Only a day after the National Assembly unanimously agreed to amend the blasphemy law and place safeguards for false accusations, on Wednesday, both Jamaat-i-Islami (JI) and the Jamiat Ulema-i-Islam-Fazl (JUI-F) declared that they were against the idea of changing the controversial law.
Both JI and JUI-F have now stated that the blasphemy law itself is not the problem, those that take the law into their own hands – as in the case of Mashal Khan – are the main issue and should be punished accordingly. But what both parties choose to ignore, is that false accusations of blasphemy are a real problem. Mashal Khan was falsely accused, like many others before him, and long before an investigation could even begin, he was butchered on the steps of the university he used to study in. They fail to see that being accused of blasphemy is tantamount to a death sentence in this country, and that is why our legislators need to step in.
Contrary to the belief of JUI-F and JI lawmakers, the blasphemy law is anything but perfect and a colonial creation. Scrapping it altogether seems out of the question at this point in time, it must be changed to ensure that it is not exploited as it is on most occasions. On Wednesday, yet another man was killed by three sisters because they believed he had committed blasphemy more than a decade ago. A 295-C case had been registered against him in 2004, after which he had left the country. His arrival back to Pakistani soil all but hammered the final nail in his coffin, because the vigilante sisters sought him out in his home and murdered him in cold blood. They did not notify the police of the suspected blasphemer’s arrival, nor did they wait for an investigation, and his murder tells us that the silence of the state has been perceived as tacit approval by all those who kill in the name of protecting their religion’s honour.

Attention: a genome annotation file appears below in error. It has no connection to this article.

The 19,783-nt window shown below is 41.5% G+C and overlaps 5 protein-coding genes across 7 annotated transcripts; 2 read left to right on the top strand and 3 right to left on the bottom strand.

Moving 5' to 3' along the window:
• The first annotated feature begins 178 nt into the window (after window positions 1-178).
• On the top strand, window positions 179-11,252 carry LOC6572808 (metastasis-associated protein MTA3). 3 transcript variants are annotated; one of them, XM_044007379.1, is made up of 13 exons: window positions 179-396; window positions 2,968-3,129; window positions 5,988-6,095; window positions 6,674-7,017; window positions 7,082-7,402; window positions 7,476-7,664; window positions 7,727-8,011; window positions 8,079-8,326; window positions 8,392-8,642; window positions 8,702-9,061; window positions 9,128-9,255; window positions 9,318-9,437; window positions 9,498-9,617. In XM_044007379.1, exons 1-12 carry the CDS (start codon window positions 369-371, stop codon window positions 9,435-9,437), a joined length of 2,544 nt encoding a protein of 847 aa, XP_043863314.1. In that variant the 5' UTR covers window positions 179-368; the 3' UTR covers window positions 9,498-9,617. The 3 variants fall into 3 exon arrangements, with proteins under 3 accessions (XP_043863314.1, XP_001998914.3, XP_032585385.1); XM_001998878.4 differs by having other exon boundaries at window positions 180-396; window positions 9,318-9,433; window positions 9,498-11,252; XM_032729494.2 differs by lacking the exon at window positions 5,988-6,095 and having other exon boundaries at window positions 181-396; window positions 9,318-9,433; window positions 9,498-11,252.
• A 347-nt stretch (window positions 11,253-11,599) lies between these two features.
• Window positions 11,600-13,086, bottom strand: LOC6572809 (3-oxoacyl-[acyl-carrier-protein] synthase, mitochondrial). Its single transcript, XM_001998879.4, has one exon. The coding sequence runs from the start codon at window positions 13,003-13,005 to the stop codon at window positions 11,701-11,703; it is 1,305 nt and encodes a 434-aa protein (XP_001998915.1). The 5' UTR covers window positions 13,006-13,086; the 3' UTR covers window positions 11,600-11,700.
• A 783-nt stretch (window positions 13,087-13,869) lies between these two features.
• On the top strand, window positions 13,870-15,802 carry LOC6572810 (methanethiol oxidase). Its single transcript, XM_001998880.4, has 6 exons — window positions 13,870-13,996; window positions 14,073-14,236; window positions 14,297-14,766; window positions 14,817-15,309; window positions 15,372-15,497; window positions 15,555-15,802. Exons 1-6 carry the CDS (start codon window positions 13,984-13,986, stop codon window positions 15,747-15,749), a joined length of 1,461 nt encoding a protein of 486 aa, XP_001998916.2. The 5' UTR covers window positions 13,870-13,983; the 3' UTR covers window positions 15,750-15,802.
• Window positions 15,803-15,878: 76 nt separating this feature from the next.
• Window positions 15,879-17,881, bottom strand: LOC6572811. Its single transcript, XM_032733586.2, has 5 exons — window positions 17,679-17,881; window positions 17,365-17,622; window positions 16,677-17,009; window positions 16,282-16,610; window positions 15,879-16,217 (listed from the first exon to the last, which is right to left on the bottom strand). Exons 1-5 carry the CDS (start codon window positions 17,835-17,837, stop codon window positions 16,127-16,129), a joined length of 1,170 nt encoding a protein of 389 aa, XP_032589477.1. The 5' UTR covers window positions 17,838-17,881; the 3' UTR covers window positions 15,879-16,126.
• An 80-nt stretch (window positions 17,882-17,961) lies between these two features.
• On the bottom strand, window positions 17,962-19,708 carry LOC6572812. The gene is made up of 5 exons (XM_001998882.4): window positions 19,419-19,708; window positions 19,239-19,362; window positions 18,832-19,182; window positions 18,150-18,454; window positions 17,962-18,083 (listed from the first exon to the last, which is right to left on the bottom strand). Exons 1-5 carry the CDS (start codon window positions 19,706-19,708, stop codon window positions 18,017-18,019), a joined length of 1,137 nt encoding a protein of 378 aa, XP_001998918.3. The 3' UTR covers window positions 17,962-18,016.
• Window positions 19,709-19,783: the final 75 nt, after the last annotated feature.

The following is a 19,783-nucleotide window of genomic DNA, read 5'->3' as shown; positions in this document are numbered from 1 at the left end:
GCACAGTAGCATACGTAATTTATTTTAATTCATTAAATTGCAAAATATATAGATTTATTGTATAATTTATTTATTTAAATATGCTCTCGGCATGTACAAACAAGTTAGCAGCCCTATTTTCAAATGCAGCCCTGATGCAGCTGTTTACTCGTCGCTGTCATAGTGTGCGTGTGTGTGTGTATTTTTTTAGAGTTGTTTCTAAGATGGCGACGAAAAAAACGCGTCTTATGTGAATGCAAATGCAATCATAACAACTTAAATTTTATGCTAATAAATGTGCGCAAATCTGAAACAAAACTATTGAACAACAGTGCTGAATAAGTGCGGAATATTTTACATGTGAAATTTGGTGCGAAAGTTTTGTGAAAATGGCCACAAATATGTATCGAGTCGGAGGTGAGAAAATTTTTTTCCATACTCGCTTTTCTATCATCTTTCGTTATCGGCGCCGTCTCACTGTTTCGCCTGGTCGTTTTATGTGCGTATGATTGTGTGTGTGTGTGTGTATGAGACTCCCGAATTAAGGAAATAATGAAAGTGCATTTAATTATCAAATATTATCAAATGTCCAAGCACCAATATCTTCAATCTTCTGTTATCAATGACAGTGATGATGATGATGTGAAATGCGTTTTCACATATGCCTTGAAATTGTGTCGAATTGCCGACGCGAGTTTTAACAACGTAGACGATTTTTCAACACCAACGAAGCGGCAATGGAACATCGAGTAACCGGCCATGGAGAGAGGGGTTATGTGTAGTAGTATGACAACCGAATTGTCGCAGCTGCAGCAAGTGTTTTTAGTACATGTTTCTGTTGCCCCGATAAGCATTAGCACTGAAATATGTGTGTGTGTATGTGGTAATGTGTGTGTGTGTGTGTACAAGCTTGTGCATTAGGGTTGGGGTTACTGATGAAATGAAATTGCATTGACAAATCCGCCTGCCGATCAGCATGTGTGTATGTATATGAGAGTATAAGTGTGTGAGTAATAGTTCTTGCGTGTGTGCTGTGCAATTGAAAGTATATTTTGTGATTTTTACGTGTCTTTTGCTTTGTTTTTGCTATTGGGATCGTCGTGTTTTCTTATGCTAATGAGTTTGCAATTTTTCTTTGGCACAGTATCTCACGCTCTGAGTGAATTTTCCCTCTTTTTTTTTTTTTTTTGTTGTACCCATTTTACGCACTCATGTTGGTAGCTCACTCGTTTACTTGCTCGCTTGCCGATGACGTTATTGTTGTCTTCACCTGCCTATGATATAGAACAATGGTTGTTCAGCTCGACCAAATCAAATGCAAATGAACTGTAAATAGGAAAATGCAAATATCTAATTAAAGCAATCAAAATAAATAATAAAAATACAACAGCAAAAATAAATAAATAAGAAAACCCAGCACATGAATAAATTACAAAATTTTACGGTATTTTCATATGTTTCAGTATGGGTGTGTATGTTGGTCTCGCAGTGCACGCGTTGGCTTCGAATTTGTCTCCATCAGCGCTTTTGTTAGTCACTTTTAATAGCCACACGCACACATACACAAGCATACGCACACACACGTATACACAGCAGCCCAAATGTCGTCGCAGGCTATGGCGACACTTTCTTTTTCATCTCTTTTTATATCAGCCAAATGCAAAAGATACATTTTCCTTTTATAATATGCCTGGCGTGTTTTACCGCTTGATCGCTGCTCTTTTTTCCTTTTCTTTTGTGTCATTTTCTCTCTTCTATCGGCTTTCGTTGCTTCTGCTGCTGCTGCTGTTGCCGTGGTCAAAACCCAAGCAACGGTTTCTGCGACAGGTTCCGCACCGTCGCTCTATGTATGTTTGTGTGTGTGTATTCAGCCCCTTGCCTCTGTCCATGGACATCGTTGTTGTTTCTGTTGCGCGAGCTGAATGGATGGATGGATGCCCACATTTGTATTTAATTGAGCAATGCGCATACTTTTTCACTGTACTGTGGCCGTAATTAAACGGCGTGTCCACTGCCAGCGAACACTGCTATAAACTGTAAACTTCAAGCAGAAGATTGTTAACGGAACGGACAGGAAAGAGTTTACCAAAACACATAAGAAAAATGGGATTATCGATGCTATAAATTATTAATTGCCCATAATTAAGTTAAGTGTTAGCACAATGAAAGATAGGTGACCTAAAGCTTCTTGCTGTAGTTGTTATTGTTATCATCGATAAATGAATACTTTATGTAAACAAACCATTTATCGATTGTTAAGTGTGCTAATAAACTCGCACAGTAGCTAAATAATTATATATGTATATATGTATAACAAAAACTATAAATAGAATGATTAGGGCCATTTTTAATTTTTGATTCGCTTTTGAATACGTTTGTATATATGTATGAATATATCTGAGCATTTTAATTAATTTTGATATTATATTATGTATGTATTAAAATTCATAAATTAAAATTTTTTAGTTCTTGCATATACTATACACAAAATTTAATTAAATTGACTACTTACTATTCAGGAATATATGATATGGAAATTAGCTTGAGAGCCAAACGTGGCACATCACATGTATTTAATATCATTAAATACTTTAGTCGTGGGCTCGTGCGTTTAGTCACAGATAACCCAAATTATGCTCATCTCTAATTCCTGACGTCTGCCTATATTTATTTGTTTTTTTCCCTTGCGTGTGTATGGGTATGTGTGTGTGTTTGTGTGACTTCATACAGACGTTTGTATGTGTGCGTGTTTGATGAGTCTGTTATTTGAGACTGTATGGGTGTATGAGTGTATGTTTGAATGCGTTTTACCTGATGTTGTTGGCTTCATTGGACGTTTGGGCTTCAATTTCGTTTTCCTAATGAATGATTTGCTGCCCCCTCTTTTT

And this is exactly why the law is problematic, because each time, individuals or groups believe they can take the law in their own hands to exact justice. The state’s inability to punish these offenders, vocally speak out against supposed blasphemers long before their guilt has been proven, and indifference towards amending the law is exactly why we stand here in the first place.
If both JUI-F and JI actually stand for justice (as they claim), getting in the way of changing a law that denies justice to all those accused under it is highly irresponsible. The narrative against false allegations of blasphemy is finally being established in the country, we must not let it die down due to a few parties that use the moralistic stance when it suits them, but never stand for the right thing when push comes to shove.